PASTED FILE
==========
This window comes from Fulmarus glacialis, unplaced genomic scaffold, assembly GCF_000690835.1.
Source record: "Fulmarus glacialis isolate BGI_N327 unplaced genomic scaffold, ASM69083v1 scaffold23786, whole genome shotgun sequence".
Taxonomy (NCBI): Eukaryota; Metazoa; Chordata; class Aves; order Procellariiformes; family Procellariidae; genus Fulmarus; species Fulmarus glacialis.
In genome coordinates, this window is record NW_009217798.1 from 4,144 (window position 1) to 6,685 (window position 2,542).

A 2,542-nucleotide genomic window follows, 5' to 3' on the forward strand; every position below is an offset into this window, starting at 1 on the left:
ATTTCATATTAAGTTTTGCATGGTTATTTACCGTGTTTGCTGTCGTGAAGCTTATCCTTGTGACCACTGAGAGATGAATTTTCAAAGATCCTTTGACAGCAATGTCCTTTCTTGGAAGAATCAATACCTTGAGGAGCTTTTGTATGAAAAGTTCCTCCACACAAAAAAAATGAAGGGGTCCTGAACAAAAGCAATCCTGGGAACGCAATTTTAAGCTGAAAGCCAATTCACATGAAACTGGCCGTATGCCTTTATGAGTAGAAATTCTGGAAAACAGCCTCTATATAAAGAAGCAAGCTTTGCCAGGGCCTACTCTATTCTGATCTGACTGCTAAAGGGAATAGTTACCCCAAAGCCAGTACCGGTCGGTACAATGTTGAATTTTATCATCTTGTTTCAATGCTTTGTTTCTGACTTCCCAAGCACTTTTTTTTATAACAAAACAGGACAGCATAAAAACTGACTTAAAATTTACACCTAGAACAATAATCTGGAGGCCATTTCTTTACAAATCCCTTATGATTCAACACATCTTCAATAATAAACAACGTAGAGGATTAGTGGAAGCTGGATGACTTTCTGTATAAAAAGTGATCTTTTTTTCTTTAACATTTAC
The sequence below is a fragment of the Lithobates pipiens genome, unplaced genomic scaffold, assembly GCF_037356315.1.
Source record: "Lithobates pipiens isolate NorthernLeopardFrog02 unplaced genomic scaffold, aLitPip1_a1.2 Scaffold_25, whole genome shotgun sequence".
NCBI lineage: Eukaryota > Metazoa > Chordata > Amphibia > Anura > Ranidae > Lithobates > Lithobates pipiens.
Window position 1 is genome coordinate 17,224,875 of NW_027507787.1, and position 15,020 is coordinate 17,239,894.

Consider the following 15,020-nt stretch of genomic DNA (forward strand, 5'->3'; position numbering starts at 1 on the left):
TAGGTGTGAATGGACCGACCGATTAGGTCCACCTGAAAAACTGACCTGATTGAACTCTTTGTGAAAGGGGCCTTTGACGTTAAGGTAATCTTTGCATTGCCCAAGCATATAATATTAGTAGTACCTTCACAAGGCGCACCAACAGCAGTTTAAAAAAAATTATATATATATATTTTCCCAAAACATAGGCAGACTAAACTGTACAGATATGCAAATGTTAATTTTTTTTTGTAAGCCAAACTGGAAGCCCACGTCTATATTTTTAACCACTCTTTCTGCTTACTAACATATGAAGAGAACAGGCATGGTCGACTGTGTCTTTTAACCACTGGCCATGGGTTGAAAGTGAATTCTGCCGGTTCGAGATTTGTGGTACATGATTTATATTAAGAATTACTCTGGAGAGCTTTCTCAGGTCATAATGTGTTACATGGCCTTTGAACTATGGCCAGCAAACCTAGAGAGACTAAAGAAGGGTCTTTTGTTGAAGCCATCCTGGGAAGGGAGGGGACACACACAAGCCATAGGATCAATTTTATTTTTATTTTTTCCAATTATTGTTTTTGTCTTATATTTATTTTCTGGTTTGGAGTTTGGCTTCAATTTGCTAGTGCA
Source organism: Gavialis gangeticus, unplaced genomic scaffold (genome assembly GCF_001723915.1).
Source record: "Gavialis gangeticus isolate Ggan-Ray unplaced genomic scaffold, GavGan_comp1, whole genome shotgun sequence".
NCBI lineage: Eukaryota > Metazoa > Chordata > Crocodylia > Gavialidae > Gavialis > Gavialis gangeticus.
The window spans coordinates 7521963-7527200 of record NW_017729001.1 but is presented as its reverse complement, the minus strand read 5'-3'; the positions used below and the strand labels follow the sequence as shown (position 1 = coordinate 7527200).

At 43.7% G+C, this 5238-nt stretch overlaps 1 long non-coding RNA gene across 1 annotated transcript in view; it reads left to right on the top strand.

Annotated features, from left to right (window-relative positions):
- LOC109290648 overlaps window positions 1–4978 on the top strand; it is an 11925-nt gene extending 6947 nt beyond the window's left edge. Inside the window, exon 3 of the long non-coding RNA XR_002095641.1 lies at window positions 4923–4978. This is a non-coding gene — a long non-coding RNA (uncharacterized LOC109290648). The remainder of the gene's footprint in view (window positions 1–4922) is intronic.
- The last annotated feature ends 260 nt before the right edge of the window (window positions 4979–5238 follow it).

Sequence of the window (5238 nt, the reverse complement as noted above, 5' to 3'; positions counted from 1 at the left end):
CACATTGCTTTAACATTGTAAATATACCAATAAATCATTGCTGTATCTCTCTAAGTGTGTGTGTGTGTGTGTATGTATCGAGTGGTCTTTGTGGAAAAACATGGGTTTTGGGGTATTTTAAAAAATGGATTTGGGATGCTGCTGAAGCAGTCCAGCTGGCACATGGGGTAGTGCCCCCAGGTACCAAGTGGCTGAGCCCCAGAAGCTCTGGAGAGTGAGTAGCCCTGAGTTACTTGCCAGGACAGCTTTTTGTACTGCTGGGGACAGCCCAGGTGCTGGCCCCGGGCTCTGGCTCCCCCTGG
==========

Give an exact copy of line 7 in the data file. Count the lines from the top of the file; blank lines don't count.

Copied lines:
The sequence below is a fragment of the Lithobates pipiens genome, unplaced genomic scaffold, assembly GCF_037356315.1.